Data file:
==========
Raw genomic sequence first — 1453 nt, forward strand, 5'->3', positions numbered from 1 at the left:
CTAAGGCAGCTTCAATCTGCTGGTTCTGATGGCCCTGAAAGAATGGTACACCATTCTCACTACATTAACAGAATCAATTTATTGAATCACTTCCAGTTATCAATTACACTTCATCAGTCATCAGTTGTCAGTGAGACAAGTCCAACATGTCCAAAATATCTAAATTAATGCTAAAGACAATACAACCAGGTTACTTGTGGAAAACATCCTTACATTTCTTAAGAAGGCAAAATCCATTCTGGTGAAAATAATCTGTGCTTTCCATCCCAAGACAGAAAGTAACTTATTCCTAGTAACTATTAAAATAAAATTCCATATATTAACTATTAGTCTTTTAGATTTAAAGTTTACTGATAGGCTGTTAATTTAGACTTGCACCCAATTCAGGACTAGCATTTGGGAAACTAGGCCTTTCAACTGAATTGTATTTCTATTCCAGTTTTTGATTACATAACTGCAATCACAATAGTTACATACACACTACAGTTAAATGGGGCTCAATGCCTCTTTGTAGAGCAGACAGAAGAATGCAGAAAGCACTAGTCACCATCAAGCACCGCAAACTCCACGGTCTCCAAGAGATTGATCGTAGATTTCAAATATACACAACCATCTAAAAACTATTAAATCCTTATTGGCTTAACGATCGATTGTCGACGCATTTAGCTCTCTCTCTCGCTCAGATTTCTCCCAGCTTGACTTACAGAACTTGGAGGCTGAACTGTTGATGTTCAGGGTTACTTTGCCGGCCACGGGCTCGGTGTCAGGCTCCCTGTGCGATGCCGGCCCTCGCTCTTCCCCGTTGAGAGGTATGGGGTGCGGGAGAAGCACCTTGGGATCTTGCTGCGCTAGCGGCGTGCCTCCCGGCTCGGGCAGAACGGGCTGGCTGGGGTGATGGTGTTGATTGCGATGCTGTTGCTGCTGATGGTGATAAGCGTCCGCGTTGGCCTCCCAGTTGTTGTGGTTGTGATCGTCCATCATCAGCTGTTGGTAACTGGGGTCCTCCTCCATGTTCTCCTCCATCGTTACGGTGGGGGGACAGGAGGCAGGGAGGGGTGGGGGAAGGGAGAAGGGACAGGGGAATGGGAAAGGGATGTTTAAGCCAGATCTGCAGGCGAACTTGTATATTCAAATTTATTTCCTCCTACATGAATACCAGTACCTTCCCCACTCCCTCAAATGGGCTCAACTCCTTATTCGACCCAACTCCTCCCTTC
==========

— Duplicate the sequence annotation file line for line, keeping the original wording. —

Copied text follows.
Raw genomic sequence first — 1453 nt, forward strand, 5'->3', positions numbered from 1 at the left:
CTAAGGCAGCTTCAATCTGCTGGTTCTGATGGCCCTGAAAGAATGGTACACCATTCTCACTACATTAACAGAATCAATTTATTGAATCACTTCCAGTTATCAATTACACTTCATCAGTCATCAGTTGTCAGTGAGACAAGTCCAACATGTCCAAAATATCTAAATTAATGCTAAAGACAATACAACCAGGTTACTTGTGGAAAACATCCTTACATTTCTTAAGAAGGCAAAATCCATTCTGGTGAAAATAATCTGTGCTTTCCATCCCAAGACAGAAAGTAACTTATTCCTAGTAACTATTAAAATAAAATTCCATATATTAACTATTAGTCTTTTAGATTTAAAGTTTACTGATAGGCTGTTAATTTAGACTTGCACCCAATTCAGGACTAGCATTTGGGAAACTAGGCCTTTCAACTGAATTGTATTTCTATTCCAGTTTTTGATTACATAACTGCAATCACAATAGTTACATACACACTACAGTTAAATGGGGCTCAATGCCTCTTTGTAGAGCAGACAGAAGAATGCAGAAAGCACTAGTCACCATCAAGCACCGCAAACTCCACGGTCTCCAAGAGATTGATCGTAGATTTCAAATATACACAACCATCTAAAAACTATTAAATCCTTATTGGCTTAACGATCGATTGTCGACGCATTTAGCTCTCTCTCTCGCTCAGATTTCTCCCAGCTTGACTTACAGAACTTGGAGGCTGAACTGTTGATGTTCAGGGTTACTTTGCCGGCCACGGGCTCGGTGTCAGGCTCCCTGTGCGATGCCGGCCCTCGCTCTTCCCCGTTGAGAGGTATGGGGTGCGGGAGAAGCACCTTGGGATCTTGCTGCGCTAGCGGCGTGCCTCCCGGCTCGGGCAGAACGGGCTGGCTGGGGTGATGGTGTTGATTGCGATGCTGTTGCTGCTGATGGTGATAAGCGTCCGCGTTGGCCTCCCAGTTGTTGTGGTTGTGATCGTCCATCATCAGCTGTTGGTAACTGGGGTCCTCCTCCATGTTCTCCTCCATCGTTACGGTGGGGGGACAGGAGGCAGGGAGGGGTGGGGGAAGGGAGAAGGGACAGGGGAATGGGAAAGGGATGTTTAAGCCAGATCTGCAGGCGAACTTGTATATTCAAATTTATTTCCTCCTACATGAATACCAGTACCTTCCCCACTCCCTCAAATGGGCTCAACTCCTTATTCGACCCAACTCCTCCCTTC